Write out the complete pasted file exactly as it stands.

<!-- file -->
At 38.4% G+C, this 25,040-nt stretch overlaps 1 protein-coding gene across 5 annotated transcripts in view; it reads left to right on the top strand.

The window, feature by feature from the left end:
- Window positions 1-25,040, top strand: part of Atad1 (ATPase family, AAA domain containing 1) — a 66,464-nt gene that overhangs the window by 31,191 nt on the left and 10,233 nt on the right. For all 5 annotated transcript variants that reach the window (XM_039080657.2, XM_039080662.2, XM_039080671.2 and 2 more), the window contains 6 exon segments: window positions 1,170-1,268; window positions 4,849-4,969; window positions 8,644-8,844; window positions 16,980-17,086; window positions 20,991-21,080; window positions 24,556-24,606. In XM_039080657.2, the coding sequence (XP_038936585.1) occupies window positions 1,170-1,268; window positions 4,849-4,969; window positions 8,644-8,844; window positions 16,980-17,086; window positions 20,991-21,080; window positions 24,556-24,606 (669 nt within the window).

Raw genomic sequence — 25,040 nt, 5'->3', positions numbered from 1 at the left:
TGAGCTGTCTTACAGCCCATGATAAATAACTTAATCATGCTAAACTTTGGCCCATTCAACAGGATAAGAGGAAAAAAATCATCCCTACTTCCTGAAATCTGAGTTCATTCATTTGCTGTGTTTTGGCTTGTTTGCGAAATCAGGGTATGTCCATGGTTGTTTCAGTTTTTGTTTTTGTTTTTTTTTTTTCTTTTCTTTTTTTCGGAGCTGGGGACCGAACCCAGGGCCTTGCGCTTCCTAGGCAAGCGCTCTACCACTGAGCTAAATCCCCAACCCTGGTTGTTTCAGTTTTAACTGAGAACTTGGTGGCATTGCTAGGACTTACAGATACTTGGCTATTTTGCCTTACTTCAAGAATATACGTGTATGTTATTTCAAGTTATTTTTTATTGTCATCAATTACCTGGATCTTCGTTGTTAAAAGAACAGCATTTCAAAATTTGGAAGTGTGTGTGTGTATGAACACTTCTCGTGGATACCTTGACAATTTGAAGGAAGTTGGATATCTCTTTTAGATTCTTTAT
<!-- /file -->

At 38.4% G+C, this 25,040-nt stretch overlaps 1 protein-coding gene across 5 annotated transcripts in view; it reads left to right on the top strand.

The window, feature by feature from the left end:
- Window positions 1-25,040, top strand: part of Atad1 (ATPase family, AAA domain containing 1) — a 66,464-nt gene that overhangs the window by 31,191 nt on the left and 10,233 nt on the right. For all 5 annotated transcript variants that reach the window (XM_039080657.2, XM_039080662.2, XM_039080671.2 and 2 more), the window contains 6 exon segments: window positions 1,170-1,268; window positions 4,849-4,969; window positions 8,644-8,844; window positions 16,980-17,086; window positions 20,991-21,080; window positions 24,556-24,606. In XM_039080657.2, the coding sequence (XP_038936585.1) occupies window positions 1,170-1,268; window positions 4,849-4,969; window positions 8,644-8,844; window positions 16,980-17,086; window positions 20,991-21,080; window positions 24,556-24,606 (669 nt within the window).

Raw genomic sequence — 25,040 nt, 5'->3', positions numbered from 1 at the left:
TGAGCTGTCTTACAGCCCATGATAAATAACTTAATCATGCTAAACTTTGGCCCATTCAACAGGATAAGAGGAAAAAAATCATCCCTACTTCCTGAAATCTGAGTTCATTCATTTGCTGTGTTTTGGCTTGTTTGCGAAATCAGGGTATGTCCATGGTTGTTTCAGTTTTTGTTTTTGTTTTTTTTTTTTCTTTTCTTTTTTTCGGAGCTGGGGACCGAACCCAGGGCCTTGCGCTTCCTAGGCAAGCGCTCTACCACTGAGCTAAATCCCCAACCCTGGTTGTTTCAGTTTTAACTGAGAACTTGGTGGCATTGCTAGGACTTACAGATACTTGGCTATTTTGCCTTACTTCAAGAATATACGTGTATGTTATTTCAAGTTATTTTTTATTGTCATCAATTACCTGGATCTTCGTTGTTAAAAGAACAGCATTTCAAAATTTGGAAGTGTGTGTGTGTATGAACACTTCTCGTGGATACCTTGACAATTTGAAGGAAGTTGGATATCTCTTTTAGATTCTTTAT